You will have to reach your own conclusion on this one, dear reader. We found an astonishing announcement at the blog of the neo-theocrats at the Discovery Institute‘s creationist public relations and lobbying operation, the Center for Science and Culture (a/k/a the Discoveroids, a/k/a the cdesign proponentsists).
It’s an article by Casey Luskin, a Discoveroid non-fellow, the title of which proclaims: Pro-Intelligent Design Peer Reviewed Scientific Paper Argues for an “Engineered World”.
This is potentially important, because creationists are always trying to get their peculiar “science” into respected, peer-reviewed journals, and until now their efforts have been rather dismal. The best example is the notorious peer review controversy involving Stephen Meyer, a Discoveroid vice president and senior fellow.
Have the creationists finally broken the respectability barrier? We’ll take a look at some excerpts from Casey’s article and let you decide. The bold font was added by us. Casey begins:
A pro-intelligent design peer-reviewed scientific paper has been published in the International Journal of Design & Nature and Ecodynamics by Dominic Halsmer, a signer of the Scientific Dissent From Darwinism and Dean of the College of Science and Engineering at Oral Roberts University.
Multiple questions arise. First, what is that journal? Here’s their website. We haven’t heard of either them or their field of specialization — but that means nothing. Despite our ignorance, it’s possible that getting a paper accepted by that journal is a major accomplishment. Your Curmudgeon has doubts but we don’t know, so we express no opinion.
The next question we have is about the author. He’s said to be a signer of the much-touted Discoveroid statement they call Dissent From Darwinism. They’ve gathered the signatures of a few hundred social scientists, dentists, proctologists, and others. The author of the paper Casey writes about today is on that list. But who is he?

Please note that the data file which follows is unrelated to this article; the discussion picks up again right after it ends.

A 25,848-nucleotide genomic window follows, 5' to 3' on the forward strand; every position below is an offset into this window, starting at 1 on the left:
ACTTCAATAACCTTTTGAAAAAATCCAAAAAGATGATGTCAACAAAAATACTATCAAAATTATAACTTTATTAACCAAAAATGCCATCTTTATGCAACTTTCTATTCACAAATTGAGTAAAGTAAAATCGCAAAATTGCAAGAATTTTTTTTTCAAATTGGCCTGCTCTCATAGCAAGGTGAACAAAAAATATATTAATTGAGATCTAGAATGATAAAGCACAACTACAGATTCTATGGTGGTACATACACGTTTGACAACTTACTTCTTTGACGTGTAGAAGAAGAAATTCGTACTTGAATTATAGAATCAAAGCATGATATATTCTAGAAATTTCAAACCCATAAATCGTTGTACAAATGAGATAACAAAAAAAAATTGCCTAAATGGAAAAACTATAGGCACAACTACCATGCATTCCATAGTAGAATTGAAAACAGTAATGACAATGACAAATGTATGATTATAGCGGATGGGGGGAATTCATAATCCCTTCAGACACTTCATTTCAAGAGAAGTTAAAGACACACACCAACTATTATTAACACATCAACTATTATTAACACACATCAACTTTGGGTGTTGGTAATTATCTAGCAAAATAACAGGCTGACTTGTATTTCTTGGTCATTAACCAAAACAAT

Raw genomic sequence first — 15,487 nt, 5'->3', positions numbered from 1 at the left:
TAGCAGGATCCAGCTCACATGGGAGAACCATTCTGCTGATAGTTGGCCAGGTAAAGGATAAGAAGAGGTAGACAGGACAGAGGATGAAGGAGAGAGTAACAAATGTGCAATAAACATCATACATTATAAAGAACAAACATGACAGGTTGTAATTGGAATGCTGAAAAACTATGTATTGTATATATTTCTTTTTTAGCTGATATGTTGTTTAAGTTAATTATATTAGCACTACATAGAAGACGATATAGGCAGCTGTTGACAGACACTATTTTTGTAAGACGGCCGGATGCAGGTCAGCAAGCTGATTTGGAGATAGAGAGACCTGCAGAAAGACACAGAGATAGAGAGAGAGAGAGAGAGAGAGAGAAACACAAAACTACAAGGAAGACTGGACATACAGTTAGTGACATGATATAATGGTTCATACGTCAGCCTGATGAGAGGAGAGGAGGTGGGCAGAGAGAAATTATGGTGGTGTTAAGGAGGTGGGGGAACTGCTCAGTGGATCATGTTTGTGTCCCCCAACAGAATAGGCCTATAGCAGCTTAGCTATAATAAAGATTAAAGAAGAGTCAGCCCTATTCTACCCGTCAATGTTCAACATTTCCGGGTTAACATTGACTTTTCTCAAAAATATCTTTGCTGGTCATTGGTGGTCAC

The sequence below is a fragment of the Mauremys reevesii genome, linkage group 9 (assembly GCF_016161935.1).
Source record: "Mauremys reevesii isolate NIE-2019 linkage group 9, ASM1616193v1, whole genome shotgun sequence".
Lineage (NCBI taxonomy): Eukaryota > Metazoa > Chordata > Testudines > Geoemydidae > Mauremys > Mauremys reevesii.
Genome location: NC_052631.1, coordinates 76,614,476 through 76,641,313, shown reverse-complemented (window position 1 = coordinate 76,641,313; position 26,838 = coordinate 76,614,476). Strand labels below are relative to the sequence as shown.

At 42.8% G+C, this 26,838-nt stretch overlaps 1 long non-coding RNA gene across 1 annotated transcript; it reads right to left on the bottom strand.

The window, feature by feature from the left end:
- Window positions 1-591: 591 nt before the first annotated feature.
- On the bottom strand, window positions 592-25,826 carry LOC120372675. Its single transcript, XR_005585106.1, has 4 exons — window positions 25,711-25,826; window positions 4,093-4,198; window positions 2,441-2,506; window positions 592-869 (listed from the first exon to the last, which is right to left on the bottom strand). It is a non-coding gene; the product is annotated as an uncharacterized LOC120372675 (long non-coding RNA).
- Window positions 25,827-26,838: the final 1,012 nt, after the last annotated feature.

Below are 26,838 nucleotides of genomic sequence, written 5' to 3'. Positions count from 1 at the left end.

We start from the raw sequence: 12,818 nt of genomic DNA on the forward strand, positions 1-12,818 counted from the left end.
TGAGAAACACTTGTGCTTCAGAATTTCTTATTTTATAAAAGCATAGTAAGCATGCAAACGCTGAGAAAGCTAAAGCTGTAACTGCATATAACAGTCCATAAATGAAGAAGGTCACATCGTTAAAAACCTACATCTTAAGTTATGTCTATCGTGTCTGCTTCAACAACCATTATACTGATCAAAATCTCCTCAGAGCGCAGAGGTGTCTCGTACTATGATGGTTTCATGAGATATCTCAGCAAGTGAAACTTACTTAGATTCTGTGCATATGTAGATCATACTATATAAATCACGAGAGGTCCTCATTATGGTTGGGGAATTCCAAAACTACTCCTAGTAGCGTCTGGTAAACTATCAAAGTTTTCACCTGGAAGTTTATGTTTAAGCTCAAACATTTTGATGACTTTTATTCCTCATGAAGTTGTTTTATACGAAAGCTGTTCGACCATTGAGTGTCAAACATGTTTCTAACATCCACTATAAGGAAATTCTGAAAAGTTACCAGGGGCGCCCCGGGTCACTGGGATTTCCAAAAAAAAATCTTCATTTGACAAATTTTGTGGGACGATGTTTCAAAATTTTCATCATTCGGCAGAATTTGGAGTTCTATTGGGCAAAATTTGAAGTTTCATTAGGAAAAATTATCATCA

Casey says that Dominic Halsmer is Dean of the College of Science and Engineering at Oral Roberts University. Most of you know about Oral Roberts University. It seems like a fine place to go if one wants to be a creationist. As for Halsmer, here’s his webpage at Oral Roberts. We are told that he has a Ph.D in Mechanical Engineering from UCLA, so we can add to our errata file that we have now encountered a creationist mechanical engineer.
Fine, now what has Casey so excited? This is a link to Halsmer’s article: The coherence of an engineered world. Casey’s Discoveroid piece mostly consists of excerpts from it, but we’ll skip those and tell you only what Casey says:
[Halsmer’s] article looks at various facets of the natural world, particularly instances of cosmic fine-tuning, and argues that it is “engineered.”
At the threshold, we suspect this is little more than a regurgitation of William Paley’s watchmaker argument from 200 years ago, but we’ll keep an open mind. Let’s read on:
One reason the authors feel the universe is engineered is the fact that it is mathematically and scientifically comprehensible.
Okay, that’s Halsmer’s first argument — the universe is comprehensible. There was a time when nature’s incomprehensibility was an argument for supernatural design (e.g., see Job 37:5 “God thundereth marvellously with his voice; great things doeth he, which we cannot comprehend.”) but we’ll ignore that and continue:
Another aspect of the universe they claim shows evidence of engineering is its “biofriendliness.” They focus on the life-sustaining properties of water: [excerpts deleted].
Biofriendliness of the universe. The universe? We recall other creationists arguing that the unique life-sustaining properties of our privileged planet are evidence of a supernatural designer, but we’ll ignore that too. What else does this peer-reviewed paper say?
They then explore why the very elements that are most common in life — hydrogen, carbon, and oxygen — are so prevalent in the universe: [excerpts deleted].
But why did the designer — blessed be he! — create so much helium? That’s something else we’ll have to ignore. Anything more to report? According to Casey:
The authors then quote Fred Hoyle on the subject, who stated, “I do not believe that any scientist who examined the evidence would fail to draw the inference that the laws of nuclear physics have been deliberately designed with regard to the consequences they produce inside the stars.”
Creationists often quote Fred Hoyle, the astronomer whose reputation is unlikely to recover from his claim that evolution is as likely as the assembly of a jet aircraft by a tornado in a junkyard — a howler now known as Hoyle’s fallacy. Casey concludes with this teaser:
The article will be discussed further in two additional posts.
So there you are, dear reader. Is this a major milestone in establishing Intelligent Design as a genuine scientific concept; or is it merely more evidence of the Salem hypothesis, which suggests that engineering types have a tendency toward the creationist viewpoint? We suspect it’s more that latter than the former; but as we said at the beginning, it’s up to you to make the call on this one.
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